Edge, by Koji Suzuki, is billed as quantum horror. That is, it's horror derived from quantum physics. Or maybe it's that you don't know if it's really horror till you open the book and look inside.
The story is set in our now. It has some science-y stuff going on, but also a hint of supernatural. I don't think it quite qualifies as science fiction. Also, it's not post-apocalyptic dystopia; nothing post about it — this is how the apocalypse unfolds.
It starts with people disappearing, suddenly and inexplicably, there one minute gone the next. And math starts going wrong; pi and other "constants" and equations just aren't stable anymore.
Saeko starts investigating a set of disappearances. Ever since her own father disappeared 18 years previously, she's been rather obsessed with these types of occurrences. Not to mention having all kinds of daddy issues.
Saeko's father imparted to her all sorts of knowledge, along with a general wonder about the universe. Sadly, Suzuki flashes back on their time together, and the father's speeches are used as massive info dumps. How dreadfully boring, I thought; so glad he disappeared, I wouldn't be able to stand him another day. Maybe I was a little jaded after having just read an elegant and eloquent nonfiction treatment of similar issues, but I think Suzuki could give his readers a little more credit — no need for him to talk down to his readers the way Saeko's father evidently did to her.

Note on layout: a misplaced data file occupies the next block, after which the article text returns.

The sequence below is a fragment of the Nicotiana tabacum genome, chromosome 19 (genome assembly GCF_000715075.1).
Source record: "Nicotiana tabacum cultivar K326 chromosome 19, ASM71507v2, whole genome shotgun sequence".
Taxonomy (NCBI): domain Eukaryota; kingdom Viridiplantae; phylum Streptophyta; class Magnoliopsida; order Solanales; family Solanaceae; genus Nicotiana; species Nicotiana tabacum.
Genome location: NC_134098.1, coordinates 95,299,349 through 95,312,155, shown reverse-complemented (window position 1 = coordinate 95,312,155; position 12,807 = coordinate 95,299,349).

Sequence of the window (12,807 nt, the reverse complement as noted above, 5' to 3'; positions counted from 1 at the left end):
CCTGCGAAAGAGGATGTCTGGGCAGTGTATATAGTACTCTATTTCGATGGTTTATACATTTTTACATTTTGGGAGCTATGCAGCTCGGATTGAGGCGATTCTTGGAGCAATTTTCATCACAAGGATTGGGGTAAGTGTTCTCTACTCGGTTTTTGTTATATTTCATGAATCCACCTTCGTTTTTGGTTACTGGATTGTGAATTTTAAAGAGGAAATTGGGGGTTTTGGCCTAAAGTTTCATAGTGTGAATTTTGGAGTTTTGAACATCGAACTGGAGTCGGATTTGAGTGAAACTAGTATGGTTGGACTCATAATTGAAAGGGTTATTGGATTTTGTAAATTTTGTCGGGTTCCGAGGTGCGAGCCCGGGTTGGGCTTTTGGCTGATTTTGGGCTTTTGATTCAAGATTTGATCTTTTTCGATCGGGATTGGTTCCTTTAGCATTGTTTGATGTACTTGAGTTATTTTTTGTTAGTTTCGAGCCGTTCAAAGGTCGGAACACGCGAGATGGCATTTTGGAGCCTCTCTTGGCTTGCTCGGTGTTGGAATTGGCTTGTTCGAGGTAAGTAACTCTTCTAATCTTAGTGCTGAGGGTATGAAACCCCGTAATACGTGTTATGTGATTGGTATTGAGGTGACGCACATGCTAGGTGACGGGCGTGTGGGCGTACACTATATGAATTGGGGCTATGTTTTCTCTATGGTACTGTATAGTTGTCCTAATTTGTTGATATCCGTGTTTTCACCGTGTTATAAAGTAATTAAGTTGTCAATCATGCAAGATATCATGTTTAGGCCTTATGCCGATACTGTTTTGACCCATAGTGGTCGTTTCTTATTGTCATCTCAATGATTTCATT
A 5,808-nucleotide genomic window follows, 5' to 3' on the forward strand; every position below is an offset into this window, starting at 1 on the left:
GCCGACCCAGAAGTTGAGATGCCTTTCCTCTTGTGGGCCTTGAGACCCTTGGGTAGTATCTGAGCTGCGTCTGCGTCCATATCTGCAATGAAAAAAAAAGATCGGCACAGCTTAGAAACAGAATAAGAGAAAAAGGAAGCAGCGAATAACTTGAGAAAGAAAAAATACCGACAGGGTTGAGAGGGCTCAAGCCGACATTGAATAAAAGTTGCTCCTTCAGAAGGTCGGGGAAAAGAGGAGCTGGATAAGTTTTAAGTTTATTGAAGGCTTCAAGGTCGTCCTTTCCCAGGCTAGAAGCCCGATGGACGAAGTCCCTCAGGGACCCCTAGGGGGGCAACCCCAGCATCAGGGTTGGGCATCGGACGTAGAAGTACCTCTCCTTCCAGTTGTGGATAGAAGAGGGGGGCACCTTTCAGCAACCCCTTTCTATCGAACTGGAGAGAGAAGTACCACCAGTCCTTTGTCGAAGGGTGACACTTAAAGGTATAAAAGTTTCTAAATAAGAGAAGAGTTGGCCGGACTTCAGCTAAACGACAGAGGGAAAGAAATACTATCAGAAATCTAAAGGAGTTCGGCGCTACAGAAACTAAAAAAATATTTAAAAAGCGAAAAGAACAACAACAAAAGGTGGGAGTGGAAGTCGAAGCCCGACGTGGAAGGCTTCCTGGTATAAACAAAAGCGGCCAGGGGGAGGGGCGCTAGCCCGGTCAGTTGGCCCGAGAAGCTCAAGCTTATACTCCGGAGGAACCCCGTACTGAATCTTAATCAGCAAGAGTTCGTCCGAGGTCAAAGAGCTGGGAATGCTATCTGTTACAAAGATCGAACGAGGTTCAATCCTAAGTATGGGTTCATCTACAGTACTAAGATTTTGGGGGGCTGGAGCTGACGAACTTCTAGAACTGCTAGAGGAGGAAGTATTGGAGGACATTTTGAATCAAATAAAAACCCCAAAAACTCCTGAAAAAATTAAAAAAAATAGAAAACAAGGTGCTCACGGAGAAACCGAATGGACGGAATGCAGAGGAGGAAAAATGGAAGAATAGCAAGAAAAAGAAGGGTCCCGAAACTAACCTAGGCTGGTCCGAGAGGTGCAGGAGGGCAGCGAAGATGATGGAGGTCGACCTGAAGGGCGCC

But there's some food for deep thought buried in there: "The odds for the string of coincidences necessary to create our universe were basically nil." And, "matter is made up of a whole lot of nothing." "The real mystery is, why does the universe have any structure at all?"
So math and physics suddenly going all wonky is, I think, a fantastic concept. And a journalistic investigation into the strange disappearances could make for a good story too. But mash them together? And throw in a handful of coincidences, some supernatural-type visions, two-dimensional characters, and an appearance by the devil? I'm kind of glad that [spoiler alert] the world ends — having it go on just wouldn't make sense. Taken on their own, there are a couple deliciously creepy scenes and other interesting setups, but the book doesn't hang together for me.